[00:03:33] The gotcha is you don't know what the parameters are. So we have to do that well more intel or we can focus on, what I like to do, which we'll get more into our entire resume an offensive protocol to write in our resume. So that we play offence, not defence and we'll get more into that.

[00:03:56] But it's a robot, so you get what you get with it. Now, here is user two. This is the second adversary or ally depending on how they are helped to you getting your job, right? These are the HR recruiters. Their strength, they're human, so they have empathy, they have creativity, they can be influenced.

[00:04:28] So you can have them like, Pause, like you can influence their decisions to assumptions at a greater level, you can pique their interest. Weakness, they don't have much time. The average resume website is about six seconds of time per resume per website. So you have to make sure that what you're doing pops or has all these keywords readily available so it can grab their attention.

[00:05:03] They tend not to be the technical ones, their specialty is HR, not not tech. So while beyond the key words, beyond the things that the tech team is telling them what they need, they don't really have that deep understanding which can be can be a win or a loss depending on how you use it.

[00:05:27] The gotcha, like I said earlier, decisions can be influenced by what by design or what you build. That is very important because, you have to understand when it comes to websites, when it comes to anything that you're building as a developer, deep down the 8020 rule of it is 80% of people care about is, does it look good, is it fast, does it work?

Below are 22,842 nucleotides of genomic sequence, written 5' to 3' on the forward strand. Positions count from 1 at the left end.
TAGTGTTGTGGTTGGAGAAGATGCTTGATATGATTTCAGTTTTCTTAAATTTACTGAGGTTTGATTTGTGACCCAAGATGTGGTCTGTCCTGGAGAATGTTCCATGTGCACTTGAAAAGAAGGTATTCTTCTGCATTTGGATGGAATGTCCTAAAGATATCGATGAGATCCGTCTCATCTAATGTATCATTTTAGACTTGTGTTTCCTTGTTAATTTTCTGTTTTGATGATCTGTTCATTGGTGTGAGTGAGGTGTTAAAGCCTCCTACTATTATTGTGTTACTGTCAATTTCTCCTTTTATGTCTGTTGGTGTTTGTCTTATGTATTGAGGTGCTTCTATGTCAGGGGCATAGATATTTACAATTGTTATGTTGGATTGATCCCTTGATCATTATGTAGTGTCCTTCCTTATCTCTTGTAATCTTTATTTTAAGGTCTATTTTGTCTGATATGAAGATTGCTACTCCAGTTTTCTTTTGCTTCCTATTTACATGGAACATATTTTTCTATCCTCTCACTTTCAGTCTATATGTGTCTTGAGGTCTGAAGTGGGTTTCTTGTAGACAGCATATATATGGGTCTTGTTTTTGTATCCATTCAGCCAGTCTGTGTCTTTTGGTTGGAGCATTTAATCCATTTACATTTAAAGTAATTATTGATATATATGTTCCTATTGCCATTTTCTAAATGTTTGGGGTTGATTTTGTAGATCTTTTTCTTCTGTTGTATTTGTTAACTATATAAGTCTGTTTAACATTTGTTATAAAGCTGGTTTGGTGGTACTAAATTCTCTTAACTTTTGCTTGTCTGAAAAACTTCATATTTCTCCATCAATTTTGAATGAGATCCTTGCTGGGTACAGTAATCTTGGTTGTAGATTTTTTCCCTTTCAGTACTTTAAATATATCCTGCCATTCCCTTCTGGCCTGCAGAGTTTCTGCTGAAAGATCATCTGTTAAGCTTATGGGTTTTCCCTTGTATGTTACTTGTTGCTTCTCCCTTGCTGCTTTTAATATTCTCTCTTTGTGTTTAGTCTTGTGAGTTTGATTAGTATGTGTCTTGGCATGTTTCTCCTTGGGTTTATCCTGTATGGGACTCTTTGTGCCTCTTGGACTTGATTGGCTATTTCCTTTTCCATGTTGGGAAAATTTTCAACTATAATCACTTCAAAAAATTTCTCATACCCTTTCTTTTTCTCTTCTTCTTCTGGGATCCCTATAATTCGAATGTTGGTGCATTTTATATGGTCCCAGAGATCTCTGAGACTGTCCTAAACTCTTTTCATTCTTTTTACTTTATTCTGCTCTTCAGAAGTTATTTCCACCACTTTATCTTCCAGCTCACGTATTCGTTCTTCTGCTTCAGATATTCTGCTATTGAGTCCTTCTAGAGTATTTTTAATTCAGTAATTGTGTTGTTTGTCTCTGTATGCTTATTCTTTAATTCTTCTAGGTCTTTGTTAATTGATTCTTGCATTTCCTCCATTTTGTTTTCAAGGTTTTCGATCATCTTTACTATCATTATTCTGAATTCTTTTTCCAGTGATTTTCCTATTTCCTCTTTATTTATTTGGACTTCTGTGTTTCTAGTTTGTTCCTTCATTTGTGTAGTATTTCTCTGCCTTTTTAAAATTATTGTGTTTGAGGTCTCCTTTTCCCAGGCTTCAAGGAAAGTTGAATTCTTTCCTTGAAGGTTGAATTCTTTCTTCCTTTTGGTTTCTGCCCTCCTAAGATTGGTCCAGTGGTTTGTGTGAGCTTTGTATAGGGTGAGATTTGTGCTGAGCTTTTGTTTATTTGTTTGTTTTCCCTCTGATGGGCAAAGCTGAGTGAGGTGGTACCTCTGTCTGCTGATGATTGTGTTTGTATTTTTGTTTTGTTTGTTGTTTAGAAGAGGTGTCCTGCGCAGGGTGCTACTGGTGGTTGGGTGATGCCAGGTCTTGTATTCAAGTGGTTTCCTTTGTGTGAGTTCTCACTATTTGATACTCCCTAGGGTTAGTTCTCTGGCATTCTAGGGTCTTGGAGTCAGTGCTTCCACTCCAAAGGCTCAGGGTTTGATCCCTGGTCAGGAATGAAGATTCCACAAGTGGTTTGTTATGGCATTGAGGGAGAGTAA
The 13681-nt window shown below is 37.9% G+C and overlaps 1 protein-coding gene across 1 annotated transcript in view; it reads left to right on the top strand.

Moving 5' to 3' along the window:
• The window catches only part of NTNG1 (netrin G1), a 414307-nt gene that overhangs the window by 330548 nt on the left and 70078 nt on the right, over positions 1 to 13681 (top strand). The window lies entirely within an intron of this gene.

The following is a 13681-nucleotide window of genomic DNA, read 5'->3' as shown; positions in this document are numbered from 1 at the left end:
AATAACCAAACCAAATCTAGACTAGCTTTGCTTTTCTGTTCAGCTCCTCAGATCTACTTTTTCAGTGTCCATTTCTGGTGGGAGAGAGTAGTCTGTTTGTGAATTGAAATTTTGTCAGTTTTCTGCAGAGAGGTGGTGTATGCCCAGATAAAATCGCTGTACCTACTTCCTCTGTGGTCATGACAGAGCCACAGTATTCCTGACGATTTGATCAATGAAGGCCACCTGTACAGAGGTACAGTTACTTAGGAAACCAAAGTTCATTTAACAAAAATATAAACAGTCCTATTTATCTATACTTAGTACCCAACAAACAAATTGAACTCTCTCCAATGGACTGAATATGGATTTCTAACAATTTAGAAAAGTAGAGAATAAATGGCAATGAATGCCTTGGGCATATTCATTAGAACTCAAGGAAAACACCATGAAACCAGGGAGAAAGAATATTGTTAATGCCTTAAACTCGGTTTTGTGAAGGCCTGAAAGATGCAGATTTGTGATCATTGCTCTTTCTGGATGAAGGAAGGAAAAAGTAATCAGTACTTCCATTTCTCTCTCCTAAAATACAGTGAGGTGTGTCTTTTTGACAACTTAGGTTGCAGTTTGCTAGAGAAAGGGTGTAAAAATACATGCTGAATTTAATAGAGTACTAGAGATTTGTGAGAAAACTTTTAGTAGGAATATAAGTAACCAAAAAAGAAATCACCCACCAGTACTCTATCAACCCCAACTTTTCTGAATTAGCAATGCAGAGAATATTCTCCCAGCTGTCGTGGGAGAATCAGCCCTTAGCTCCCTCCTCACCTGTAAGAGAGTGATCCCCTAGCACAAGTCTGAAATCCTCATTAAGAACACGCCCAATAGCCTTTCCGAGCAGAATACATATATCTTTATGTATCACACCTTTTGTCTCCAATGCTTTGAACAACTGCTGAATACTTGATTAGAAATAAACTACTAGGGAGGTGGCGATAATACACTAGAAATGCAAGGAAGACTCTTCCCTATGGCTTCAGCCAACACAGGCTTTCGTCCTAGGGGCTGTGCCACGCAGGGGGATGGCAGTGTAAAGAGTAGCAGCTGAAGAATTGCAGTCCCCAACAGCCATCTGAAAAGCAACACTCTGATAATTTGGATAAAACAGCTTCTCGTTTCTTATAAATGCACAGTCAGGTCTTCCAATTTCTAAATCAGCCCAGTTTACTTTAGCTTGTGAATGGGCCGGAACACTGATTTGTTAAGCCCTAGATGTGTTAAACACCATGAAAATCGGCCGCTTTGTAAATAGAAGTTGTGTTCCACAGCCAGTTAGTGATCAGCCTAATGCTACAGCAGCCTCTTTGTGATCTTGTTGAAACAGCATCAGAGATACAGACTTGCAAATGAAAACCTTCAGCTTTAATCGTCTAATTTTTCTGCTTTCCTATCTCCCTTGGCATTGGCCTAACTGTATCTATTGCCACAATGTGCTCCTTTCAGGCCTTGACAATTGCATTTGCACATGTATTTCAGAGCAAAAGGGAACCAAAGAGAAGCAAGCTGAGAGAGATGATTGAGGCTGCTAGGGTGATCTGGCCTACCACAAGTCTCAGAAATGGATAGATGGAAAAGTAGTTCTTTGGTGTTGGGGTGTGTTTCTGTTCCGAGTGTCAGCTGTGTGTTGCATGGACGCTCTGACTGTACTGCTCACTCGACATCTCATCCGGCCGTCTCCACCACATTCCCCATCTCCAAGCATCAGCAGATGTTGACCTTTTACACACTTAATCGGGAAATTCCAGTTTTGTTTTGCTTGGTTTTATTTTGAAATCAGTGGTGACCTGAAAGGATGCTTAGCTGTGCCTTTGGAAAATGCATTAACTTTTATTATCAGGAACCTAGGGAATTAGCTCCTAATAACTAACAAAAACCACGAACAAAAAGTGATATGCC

[00:05:54] So those are the things that can help influence the HR recruiter. All right, and here you go. These are big bats, right? These are people that you tend to be a little more intimidated by if you're selling your first job because these people, they already had the job and they've been at the job and they are the ones basically saying you're go, no go, right?

[00:06:20] So the tech lead or tech team, their strengths is that they are very technical. So all those terms you've been studying on like beyond interview cake, on the Mozilla MDN, reading through over and over and over again. These are the people that you're gonna be able to use them on.

[00:06:41] These are the show, right, these are people that are gonna ask you about FizzBuzz and Fibonacci sequences and all that other boring stuff that you have to get through just so they can pay you to change the color of an href. We never say interviewing was perfect, but we have to deal with the world the way it is not the way we want it to be.

[00:07:04] So their gotcha. They can be influenced by building rapport based on product or company values or community. That's one of the things we're going to your virtual meet ups and talking on Twitter and writing your blogs and things major. That's where that influence to assumption comes into play because the more they know you, in the end, they're trying to find people who can do the job or people who have the potential to do the job that they can spend eight hours with and not end up having to go to HR themselves for something negative.

[00:07:41] Weaknesses, the harsh reality is they may have gatekeeping practices built in. As I just said earlier, going through FizzBuzz to change colors on a website is a pretty weird thing that we do in tech. That we have to work around and we as a community have to be better.

[00:08:03] But until then we have to train for the worst case scenarios versus get upset about the worst case scenarios and react negatively. So you have to be cognizant of that, especially some of them may have biases against bootcamps, against self taught things that nature or against CS grads, I've have actually seen that.

[00:08:24] So we have to prepare to adapt and overcome for those things that we see that we might interact with.